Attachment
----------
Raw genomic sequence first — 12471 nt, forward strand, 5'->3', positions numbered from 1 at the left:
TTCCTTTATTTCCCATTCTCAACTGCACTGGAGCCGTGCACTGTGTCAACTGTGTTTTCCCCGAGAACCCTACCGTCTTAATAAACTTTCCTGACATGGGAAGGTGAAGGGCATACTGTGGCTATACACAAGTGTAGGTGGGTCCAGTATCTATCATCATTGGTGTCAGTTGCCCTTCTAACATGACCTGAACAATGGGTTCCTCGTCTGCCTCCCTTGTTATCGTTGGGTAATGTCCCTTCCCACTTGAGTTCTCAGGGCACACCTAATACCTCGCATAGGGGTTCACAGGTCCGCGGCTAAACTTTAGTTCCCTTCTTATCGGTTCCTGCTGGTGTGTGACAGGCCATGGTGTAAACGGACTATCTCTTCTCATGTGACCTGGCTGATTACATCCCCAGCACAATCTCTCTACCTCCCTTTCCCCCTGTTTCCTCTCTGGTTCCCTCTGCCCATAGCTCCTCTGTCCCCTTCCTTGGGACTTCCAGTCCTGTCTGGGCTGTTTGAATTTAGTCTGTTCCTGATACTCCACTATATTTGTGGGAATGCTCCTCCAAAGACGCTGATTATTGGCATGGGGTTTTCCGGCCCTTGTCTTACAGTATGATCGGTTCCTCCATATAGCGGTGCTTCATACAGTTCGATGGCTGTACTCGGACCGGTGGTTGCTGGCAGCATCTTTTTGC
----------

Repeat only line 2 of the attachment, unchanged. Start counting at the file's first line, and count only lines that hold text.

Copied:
TTCCTTTATTTCCCATTCTCAACTGCACTGGAGCCGTGCACTGTGTCAACTGTGTTTTCCCCGAGAACCCTACCGTCTTAATAAACTTTCCTGACATGGGAAGGTGAAGGGCATACTGTGGCTATACACAAGTGTAGGTGGGTCCAGTATCTATCATCATTGGTGTCAGTTGCCCTTCTAACATGACCTGAACAATGGGTTCCTCGTCTGCCTCCCTTGTTATCGTTGGGTAATGTCCCTTCCCACTTGAGTTCTCAGGGCACACCTAATACCTCGCATAGGGGTTCACAGGTCCGCGGCTAAACTTTAGTTCCCTTCTTATCGGTTCCTGCTGGTGTGTGACAGGCCATGGTGTAAACGGACTATCTCTTCTCATGTGACCTGGCTGATTACATCCCCAGCACAATCTCTCTACCTCCCTTTCCCCCTGTTTCCTCTCTGGTTCCCTCTGCCCATAGCTCCTCTGTCCCCTTCCTTGGGACTTCCAGTCCTGTCTGGGCTGTTTGAATTTAGTCTGTTCCTGATACTCCACTATATTTGTGGGAATGCTCCTCCAAAGACGCTGATTATTGGCATGGGGTTTTCCGGCCCTTGTCTTACAGTATGATCGGTTCCTCCATATAGCGGTGCTTCATACAGTTCGATGGCTGTACTCGGACCGGTGGTTGCTGGCAGCATCTTTTTGC